Bostaph can live with state of industry

Slayer drummer Paul Bostaph says he’s happy to work in a music industry where bands make most of their money on the road.

But he still doesn’t believe they should be forced to give up their recorded work for free. Bostaph tells Pop Culture Madness: “I’ve never been fortunate enough to put a record out and tour minimally to make a living. I’ve always been on the road – and I love it. “It’s not about staying at home and sitting by the swimming pool, whatever that means. It’s about getting out and playing. We were off for five months and I started going crazy.” Slayer are gearing up for the launch of their 11th album, which is complete except for the artwork. He’s not allowed to reveal its title yet – but when it does arrive, it could become one of the most-pirated records of the year. Bostaph says: “People being able to appropriate music for free, that’s not right. I don’t think people should go into poverty to buy something, but I don’t believe we, as artists, should invest so much in what we do then give it away. “I’d like to see change. How that changes, so the fans can get what they want and we can support ourselves? I don’t know.” Slayer are the cover stars of the current edition of Metal Hammer, on sale now. An in-depth interview covers why the band feel Holt was the only man to replace Hanneman, and how the co-founder’s death created a new level of communication between Tom Araya and Kerry King.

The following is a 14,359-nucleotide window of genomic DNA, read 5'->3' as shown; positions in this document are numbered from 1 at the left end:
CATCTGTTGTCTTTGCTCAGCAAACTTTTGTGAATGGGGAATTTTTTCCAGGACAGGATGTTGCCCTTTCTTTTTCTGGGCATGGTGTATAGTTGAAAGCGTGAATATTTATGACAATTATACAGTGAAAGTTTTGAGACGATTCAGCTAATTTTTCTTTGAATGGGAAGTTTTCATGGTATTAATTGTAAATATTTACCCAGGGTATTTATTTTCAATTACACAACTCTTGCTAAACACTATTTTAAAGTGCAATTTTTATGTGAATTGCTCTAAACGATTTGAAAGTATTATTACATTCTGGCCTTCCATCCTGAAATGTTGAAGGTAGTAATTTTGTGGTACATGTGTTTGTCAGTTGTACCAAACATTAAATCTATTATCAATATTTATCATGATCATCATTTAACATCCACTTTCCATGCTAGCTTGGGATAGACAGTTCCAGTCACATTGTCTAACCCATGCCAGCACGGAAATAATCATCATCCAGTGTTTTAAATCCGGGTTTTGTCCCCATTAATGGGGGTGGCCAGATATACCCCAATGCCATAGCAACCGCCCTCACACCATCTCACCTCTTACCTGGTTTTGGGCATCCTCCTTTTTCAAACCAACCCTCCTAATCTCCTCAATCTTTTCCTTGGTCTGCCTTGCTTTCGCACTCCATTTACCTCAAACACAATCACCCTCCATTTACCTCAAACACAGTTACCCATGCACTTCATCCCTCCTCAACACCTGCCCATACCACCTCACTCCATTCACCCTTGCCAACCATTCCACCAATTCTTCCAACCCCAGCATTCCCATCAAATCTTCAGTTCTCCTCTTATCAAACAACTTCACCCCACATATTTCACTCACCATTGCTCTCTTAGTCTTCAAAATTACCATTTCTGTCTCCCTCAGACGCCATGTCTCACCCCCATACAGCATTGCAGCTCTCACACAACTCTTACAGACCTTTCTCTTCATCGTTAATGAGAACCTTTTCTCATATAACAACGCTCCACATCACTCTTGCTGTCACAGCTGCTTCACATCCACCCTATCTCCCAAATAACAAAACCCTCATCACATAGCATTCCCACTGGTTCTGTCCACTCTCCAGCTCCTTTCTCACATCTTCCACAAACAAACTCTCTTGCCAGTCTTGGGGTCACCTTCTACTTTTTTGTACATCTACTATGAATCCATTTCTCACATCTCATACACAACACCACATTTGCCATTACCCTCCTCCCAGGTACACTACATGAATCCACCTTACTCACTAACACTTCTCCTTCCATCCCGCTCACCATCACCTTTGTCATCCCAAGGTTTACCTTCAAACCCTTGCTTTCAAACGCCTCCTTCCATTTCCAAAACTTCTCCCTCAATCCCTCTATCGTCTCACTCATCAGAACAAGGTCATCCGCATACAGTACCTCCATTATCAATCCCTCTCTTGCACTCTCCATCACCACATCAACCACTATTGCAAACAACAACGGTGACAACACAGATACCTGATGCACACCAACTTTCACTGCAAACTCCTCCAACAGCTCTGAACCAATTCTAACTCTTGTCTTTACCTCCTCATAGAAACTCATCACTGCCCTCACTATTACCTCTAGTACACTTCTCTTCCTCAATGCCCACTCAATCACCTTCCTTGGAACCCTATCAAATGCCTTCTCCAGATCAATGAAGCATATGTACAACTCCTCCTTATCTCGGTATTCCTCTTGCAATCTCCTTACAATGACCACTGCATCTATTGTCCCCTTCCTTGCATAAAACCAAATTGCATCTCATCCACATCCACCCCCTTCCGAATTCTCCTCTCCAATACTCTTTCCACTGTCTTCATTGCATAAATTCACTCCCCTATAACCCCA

Freelance Online News Contributor

Not only is one-time online news editor Martin an established rock journalist and drummer, but he’s also penned several books on music history, including SAHB Story: The Tale of the Sensational Alex Harvey Band, a band he once managed, and the best-selling Apollo Memories about the history of the legendary and infamous Glasgow Apollo. Martin has written for Classic Rock and Prog and at one time had written more articles for Louder than anyone else (we think he's second now). He’s appeared on TV and when not delving intro all things music, can be found travelling along the UK’s vast canal network.